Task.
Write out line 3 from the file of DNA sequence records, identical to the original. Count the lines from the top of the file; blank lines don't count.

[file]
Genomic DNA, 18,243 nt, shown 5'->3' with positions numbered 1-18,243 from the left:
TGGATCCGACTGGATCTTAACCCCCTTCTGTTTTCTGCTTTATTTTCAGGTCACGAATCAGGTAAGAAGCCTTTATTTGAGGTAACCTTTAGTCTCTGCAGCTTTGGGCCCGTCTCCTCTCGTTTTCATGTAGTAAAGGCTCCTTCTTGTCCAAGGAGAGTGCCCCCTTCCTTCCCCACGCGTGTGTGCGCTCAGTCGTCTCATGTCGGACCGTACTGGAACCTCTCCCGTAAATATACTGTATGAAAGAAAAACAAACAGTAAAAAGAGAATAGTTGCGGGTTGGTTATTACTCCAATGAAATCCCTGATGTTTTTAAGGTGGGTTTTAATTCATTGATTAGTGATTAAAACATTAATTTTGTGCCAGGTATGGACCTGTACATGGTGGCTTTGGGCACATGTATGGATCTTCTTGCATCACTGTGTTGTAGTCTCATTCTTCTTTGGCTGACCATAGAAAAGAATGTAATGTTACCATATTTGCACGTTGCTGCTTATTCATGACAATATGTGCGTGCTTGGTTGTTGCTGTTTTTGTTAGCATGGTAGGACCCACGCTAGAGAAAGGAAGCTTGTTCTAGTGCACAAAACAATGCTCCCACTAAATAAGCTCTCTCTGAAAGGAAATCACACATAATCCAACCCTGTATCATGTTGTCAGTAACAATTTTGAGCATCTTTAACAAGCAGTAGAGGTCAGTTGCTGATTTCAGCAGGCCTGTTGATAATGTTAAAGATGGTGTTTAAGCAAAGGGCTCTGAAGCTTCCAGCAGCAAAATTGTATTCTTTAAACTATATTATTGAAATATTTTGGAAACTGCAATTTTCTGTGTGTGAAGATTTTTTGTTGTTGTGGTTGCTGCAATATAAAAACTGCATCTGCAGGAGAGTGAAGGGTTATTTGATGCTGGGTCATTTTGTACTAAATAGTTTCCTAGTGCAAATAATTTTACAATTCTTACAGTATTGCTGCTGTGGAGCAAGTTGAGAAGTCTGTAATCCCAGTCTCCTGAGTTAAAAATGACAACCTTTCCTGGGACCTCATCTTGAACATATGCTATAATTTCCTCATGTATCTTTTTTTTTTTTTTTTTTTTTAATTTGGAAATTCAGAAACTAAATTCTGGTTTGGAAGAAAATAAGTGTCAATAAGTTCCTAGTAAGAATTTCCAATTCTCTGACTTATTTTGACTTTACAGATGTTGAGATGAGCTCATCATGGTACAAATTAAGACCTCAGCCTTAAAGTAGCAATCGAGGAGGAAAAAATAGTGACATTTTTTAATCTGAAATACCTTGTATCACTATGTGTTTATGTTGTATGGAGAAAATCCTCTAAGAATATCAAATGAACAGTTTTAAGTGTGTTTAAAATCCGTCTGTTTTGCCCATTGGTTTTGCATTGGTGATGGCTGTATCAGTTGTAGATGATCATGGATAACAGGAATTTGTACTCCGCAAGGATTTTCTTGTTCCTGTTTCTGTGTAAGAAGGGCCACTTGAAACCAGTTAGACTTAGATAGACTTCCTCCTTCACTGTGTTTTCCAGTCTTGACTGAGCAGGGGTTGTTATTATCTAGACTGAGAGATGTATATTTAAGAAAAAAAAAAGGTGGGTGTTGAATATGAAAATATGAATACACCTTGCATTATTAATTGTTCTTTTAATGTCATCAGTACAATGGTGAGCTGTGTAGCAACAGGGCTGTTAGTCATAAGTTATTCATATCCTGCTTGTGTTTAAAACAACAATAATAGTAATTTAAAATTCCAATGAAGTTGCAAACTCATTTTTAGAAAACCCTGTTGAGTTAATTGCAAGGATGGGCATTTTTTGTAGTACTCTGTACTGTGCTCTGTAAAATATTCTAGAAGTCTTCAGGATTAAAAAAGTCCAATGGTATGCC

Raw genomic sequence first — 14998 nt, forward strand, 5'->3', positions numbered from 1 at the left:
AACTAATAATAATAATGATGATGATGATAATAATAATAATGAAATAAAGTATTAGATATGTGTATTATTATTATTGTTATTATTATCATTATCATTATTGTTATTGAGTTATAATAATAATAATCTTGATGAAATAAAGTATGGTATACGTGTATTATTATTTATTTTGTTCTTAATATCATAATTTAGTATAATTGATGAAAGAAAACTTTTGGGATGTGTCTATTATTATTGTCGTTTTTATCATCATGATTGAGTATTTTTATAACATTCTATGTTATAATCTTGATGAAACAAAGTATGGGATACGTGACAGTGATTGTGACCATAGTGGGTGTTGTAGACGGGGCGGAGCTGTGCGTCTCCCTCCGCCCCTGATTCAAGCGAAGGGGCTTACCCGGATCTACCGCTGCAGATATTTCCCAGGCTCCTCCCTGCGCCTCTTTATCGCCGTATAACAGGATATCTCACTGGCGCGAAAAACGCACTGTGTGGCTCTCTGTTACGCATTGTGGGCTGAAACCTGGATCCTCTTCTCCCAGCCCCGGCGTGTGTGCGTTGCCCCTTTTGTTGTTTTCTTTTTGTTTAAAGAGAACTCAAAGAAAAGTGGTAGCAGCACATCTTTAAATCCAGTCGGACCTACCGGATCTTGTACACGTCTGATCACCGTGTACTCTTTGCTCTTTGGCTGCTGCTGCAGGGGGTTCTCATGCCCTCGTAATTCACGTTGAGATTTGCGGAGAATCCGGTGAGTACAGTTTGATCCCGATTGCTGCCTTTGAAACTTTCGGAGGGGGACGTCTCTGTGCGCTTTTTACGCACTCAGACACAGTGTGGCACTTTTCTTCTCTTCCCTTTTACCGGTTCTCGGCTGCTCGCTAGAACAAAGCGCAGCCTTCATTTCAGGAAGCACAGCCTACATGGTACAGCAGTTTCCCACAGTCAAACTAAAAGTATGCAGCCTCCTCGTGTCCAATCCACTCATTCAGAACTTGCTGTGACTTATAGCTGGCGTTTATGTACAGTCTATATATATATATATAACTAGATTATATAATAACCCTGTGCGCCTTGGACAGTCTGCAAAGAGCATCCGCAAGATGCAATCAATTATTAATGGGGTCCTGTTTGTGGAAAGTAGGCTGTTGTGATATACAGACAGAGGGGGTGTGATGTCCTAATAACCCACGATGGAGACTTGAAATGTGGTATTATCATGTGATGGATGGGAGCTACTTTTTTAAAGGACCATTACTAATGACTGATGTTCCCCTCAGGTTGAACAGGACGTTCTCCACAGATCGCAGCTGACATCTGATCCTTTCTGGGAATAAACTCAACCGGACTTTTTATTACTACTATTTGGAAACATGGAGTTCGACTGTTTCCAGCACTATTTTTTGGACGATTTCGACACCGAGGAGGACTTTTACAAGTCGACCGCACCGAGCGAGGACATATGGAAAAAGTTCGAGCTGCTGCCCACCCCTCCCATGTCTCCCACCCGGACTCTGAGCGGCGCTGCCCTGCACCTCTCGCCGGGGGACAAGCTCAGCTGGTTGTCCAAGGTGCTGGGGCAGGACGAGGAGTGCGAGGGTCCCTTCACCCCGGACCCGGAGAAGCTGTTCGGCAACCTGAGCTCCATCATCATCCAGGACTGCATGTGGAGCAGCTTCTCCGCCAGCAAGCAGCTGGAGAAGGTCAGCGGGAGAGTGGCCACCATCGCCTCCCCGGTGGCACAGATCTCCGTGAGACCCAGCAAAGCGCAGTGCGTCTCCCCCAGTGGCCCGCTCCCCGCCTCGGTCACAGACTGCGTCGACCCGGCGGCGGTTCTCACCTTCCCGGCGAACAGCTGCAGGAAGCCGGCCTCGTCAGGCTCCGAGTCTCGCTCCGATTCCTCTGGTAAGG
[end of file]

Raw genomic sequence first — 14998 nt, forward strand, 5'->3', positions numbered from 1 at the left: